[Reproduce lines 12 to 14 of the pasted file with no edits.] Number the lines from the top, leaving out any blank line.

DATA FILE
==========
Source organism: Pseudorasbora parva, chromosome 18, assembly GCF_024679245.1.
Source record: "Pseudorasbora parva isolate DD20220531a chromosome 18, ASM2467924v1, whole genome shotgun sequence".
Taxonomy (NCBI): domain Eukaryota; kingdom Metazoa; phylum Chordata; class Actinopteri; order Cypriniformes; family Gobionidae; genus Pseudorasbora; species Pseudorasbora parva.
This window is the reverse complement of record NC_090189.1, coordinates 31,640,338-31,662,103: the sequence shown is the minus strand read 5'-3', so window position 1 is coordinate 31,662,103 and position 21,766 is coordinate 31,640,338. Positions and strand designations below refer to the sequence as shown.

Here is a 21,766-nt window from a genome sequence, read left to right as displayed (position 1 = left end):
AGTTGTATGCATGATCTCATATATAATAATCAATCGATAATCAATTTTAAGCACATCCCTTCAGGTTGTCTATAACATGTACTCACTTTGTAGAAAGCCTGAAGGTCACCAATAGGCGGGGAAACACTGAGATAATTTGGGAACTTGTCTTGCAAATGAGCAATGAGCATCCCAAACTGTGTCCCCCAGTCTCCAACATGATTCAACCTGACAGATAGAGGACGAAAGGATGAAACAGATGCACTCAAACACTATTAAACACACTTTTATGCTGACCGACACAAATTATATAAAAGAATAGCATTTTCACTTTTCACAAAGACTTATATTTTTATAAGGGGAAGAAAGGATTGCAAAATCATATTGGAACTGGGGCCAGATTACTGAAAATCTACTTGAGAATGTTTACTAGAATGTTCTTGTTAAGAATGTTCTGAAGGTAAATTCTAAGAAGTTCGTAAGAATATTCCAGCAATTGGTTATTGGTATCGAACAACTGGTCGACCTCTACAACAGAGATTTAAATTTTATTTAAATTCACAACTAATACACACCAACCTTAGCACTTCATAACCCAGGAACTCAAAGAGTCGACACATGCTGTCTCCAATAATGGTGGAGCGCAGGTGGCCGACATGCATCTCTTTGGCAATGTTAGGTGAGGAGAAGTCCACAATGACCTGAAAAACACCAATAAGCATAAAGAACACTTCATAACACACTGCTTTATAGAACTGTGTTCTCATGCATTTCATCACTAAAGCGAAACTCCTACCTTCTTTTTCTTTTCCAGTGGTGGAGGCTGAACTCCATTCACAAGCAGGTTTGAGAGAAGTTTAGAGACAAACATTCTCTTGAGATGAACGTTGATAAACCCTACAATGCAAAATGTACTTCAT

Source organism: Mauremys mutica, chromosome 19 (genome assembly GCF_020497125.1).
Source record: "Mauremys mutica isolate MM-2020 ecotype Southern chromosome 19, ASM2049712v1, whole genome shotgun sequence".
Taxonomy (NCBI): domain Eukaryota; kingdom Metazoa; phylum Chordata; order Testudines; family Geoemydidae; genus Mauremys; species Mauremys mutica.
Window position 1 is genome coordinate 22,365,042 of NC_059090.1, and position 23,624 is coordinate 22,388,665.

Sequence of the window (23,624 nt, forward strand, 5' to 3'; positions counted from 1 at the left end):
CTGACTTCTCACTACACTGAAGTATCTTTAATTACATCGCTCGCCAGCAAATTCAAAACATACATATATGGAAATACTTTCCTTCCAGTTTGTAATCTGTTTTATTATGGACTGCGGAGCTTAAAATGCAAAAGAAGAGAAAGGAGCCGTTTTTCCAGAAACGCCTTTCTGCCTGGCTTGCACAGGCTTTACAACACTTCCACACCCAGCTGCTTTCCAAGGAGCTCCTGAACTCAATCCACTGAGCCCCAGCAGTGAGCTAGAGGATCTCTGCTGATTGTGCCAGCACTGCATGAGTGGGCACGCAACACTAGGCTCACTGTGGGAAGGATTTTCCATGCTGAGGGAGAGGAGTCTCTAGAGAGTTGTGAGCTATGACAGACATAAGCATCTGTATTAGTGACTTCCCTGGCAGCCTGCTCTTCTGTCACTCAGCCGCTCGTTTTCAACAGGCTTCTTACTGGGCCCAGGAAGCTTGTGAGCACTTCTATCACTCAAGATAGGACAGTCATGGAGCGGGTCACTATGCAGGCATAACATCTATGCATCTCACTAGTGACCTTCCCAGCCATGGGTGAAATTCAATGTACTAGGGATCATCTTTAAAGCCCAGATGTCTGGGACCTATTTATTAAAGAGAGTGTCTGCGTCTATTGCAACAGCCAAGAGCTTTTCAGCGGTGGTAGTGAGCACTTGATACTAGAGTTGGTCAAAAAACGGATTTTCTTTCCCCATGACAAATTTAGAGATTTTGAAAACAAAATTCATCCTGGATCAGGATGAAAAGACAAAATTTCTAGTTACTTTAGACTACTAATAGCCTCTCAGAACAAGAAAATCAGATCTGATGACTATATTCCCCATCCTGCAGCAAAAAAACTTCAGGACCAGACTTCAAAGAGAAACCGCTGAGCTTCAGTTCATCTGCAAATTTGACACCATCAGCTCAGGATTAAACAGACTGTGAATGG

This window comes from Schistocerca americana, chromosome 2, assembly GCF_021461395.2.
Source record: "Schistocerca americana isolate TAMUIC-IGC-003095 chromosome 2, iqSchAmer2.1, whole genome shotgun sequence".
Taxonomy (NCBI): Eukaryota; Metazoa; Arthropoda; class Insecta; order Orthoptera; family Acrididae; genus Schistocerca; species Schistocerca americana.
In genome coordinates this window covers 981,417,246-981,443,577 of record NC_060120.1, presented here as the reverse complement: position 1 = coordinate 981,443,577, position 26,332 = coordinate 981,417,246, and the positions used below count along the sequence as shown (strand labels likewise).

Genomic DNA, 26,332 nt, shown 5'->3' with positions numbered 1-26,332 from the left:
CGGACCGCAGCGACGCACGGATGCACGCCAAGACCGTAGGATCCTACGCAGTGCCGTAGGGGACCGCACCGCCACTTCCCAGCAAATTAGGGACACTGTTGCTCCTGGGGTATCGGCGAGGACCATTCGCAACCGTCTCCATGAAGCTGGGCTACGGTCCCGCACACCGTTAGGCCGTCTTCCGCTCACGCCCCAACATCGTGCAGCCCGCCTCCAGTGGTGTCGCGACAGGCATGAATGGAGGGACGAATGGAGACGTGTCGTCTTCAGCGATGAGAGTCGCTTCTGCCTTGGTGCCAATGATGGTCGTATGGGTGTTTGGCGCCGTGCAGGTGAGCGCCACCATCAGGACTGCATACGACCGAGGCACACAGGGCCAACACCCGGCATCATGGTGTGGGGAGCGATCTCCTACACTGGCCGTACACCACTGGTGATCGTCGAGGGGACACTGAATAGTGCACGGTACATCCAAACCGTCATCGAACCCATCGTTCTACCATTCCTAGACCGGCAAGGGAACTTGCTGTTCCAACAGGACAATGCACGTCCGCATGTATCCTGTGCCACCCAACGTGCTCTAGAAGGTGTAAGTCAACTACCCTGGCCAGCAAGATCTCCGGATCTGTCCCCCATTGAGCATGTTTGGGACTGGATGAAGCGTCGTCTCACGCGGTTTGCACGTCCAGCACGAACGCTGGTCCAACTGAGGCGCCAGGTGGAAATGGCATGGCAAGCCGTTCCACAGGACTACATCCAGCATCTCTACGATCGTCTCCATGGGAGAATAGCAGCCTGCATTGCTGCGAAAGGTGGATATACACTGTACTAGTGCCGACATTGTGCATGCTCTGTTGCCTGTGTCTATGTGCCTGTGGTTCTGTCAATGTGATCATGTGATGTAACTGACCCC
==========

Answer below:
CTGACTTCTCACTACACTGAAGTATCTTTAATTACATCGCTCGCCAGCAAATTCAAAACATACATATATGGAAATACTTTCCTTCCAGTTTGTAATCTGTTTTATTATGGACTGCGGAGCTTAAAATGCAAAAGAAGAGAAAGGAGCCGTTTTTCCAGAAACGCCTTTCTGCCTGGCTTGCACAGGCTTTACAACACTTCCACACCCAGCTGCTTTCCAAGGAGCTCCTGAACTCAATCCACTGAGCCCCAGCAGTGAGCTAGAGGATCTCTGCTGATTGTGCCAGCACTGCATGAGTGGGCACGCAACACTAGGCTCACTGTGGGAAGGATTTTCCATGCTGAGGGAGAGGAGTCTCTAGAGAGTTGTGAGCTATGACAGACATAAGCATCTGTATTAGTGACTTCCCTGGCAGCCTGCTCTTCTGTCACTCAGCCGCTCGTTTTCAACAGGCTTCTTACTGGGCCCAGGAAGCTTGTGAGCACTTCTATCACTCAAGATAGGACAGTCATGGAGCGGGTCACTATGCAGGCATAACATCTATGCATCTCACTAGTGACCTTCCCAGCCATGGGTGAAATTCAATGTACTAGGGATCATCTTTAAAGCCCAGATGTCTGGGACCTATTTATTAAAGAGAGTGTCTGCGTCTATTGCAACAGCCAAGAGCTTTTCAGCGGTGGTAGTGAGCACTTGATACTAGAGTTGGTCAAAAAACGGATTTTCTTTCCCCATGACAAATTTAGAGATTTTGAAAACAAAATTCATCCTGGATCAGGATGAAAAGACAAAATTTCTAGTTACTTTAGACTACTAATAGCCTCTCAGAACAAGAAAATCAGATCTGATGACTATATTCCCCATCCTGCAGCAAAAAAACTTCAGGACCAGACTTCAAAGAGAAACCGCTGAGCTTCAGTTCATCTGCAAATTTGACACCATCAGCTCAGGATTAAACAGACTGTGAATGG

This window comes from Schistocerca americana, chromosome 2, assembly GCF_021461395.2.
Source record: "Schistocerca americana isolate TAMUIC-IGC-003095 chromosome 2, iqSchAmer2.1, whole genome shotgun sequence".